There is a way out.
Success at a job that pays well and makes a positive impact on the world is available to you outside of the academic bubble.
According to the NSF, PhDs starting out in industry earn nearly twice as much as those starting in academia.
Twice as much — $100,000 versus $50,000 per year.
And according to a study in Nature, salary is the second largest driver of job satisfaction among PhDs.
You can get paid well for a job that you are satisfied in if you take the steps to get there.
Stop letting academia bring you down.
Here are the top 5 reasons PhDs are suffering in academia and how to overcome them to achieve success in industry…
1. Combat isolation with high quality networking.
To earn a PhD, you must be self-motivated.
No one is going to do your research for you.
But the self-starting mentality also means that you are often alone.
PhDs know how to work tirelessly and independently toward a goal for many years in a row.
Countless hours are spent alone at your desk reading and researching, or at the lab bench performing experiment after experiment.
A survey by The Guardian found that 64% of PhDs felt isolated.
Even if you work in a large academic group, the competitive academic environment can make your group mates your enemies.
Don’t let the demands of your research and the academic environment leave you isolated.
Take the opportunity to combat your loneliness, and set yourself up to land a great industry position at the same time, through networking.
Networking is the best way to get a great high-paying industry position as soon as you graduate.
These people cannot offer you an industry job.
Instead, attend diverse networking events.
Meet people in different industries, make new connections, and make new friends.
As a current PhD student, you are in the perfect position to make new connections in industry and add value without asking for anything in return.
Cultivate these connections with genuine interactions and when the time comes, you can ask them for a job referral.
With quality networking, you can decrease your feelings of isolation and establish quality relationships with people in industry.
2. Beat imposter syndrome by developing leadership skills.
It is very common for PhDs to experience imposter syndrome.
In academia, you are taught to doubt your research and critique your findings with the utmost scrutiny.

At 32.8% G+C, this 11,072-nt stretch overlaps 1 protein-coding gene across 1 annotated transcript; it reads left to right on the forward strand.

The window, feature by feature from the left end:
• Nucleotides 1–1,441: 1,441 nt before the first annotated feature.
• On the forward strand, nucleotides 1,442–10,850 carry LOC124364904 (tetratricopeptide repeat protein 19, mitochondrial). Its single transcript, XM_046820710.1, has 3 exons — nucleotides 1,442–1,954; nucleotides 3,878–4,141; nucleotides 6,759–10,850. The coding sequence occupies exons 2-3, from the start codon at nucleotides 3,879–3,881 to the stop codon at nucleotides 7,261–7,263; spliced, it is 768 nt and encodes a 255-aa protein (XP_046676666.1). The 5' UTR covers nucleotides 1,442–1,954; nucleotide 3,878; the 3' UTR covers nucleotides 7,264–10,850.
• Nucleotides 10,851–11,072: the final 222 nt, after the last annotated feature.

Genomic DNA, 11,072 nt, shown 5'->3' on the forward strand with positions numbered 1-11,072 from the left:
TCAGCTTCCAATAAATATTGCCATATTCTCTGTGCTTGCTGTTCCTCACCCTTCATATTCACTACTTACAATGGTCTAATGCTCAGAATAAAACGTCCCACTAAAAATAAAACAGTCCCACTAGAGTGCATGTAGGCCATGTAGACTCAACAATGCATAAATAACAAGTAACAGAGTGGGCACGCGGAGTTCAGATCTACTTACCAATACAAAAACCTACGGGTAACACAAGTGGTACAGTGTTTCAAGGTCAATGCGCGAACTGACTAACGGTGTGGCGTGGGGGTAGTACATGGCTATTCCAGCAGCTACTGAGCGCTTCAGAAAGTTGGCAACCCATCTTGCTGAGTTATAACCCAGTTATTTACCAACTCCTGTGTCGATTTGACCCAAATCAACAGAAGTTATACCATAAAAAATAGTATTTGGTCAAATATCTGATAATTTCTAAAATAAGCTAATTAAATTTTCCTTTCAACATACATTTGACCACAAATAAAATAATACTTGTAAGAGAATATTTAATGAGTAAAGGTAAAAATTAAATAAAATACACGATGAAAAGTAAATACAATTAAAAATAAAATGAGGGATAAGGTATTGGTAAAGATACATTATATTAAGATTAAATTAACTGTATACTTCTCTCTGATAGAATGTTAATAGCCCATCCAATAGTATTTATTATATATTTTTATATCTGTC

While this critical eye leads to high quality data, it can also lead to high levels of self-doubt.
When self-doubt makes you question your validity as a scientist or as a researcher worthy of earning a PhD, you are suffering from imposter syndrome.
To overcome imposter syndrome, you need to recognise your value as a PhD.
You are an expert in your field — a leader.
As the holder of an advanced degree, you have many advantages over other job candidates.
In particular, PhDs are well-suited to management positions in industry.
As you recognize that you are qualified for these high-level industry positions, your imposter syndrome will begin to fade.
Combat a negative mentality and self-sabotaging thoughts by developing your leadership skills.
As a senior PhD or a postdoc, you have led research teams, trained people, and guided a project from start to finish.
These are traits of a leader.
Fine tune the other intangible skills an industry leader needs and put the feelings of inadequacy behind you.
3. Improve your career prospects with a job search strategy.
According to a survey completed at UC Berkeley, the number one factor contributing to graduate student happiness and satisfaction was their future career prospects.
Both graduate students and postdocs face the terrifying statistic that less than 1% of PhDs become professors.
The thought of becoming an unemployed PhD is terrifying, and leads many PhDs into a place of mental and physical illness.
However, this worry is misplaced.
Once you look outside the ivory tower, there are many job opportunities.
PhDs are highly sought after in industry and there is no reason you should not have a job lined up for yourself after you graduate or finish your current postdoc.